There wasn't much bookbinding to do with the first books, because of course, they were clay tablets. When people got serious about the need to preserve information, written language appeared on the scene. This happened around 3500 BC when the ancient Sumerians began using cuneiform to record information in clay. Cuneiform consists of wedge-shaped marks, made by pressing a square stylus onto a wet clay surface. After the writer was finished, the clay would be left to dry in the sun or baked in an oven. They also made clay tubes or "slipcases" for the tablets; when the tablet was being stored, it could be inserted into a slipcase for protection. Tablets of this sort were made by the Babylonians, Sumerians, as well as the Assyrians. There were thousands of these clay books at the royal library of Nineveh (Assyria), covering an incredible range of topics like astronomy, mythology, geography, etc. (Source: Creative Bookbinding by Pauline Johnson, p.4-5)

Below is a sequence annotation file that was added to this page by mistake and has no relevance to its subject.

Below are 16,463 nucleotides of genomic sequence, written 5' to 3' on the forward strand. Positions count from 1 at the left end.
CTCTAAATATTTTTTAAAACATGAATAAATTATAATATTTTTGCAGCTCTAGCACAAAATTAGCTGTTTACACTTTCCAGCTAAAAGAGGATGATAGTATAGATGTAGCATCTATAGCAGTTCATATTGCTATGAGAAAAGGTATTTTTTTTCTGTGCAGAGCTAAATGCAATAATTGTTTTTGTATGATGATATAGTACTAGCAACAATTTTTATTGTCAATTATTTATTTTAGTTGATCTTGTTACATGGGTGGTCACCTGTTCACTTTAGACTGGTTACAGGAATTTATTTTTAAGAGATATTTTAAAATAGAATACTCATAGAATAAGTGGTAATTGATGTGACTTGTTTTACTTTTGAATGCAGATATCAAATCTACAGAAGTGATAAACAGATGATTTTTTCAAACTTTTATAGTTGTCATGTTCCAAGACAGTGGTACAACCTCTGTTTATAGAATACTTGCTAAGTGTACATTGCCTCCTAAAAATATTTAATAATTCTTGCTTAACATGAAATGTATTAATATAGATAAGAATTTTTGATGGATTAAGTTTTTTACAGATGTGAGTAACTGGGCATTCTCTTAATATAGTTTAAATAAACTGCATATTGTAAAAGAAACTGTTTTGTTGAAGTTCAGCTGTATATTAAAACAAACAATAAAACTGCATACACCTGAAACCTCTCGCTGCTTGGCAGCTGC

So although we've moved beyond clay tablets for preserving important documents, we can still play with the process. LadyArtisan does some fabulous book covers using polymer clay. I think the ancient Sumerians would love this!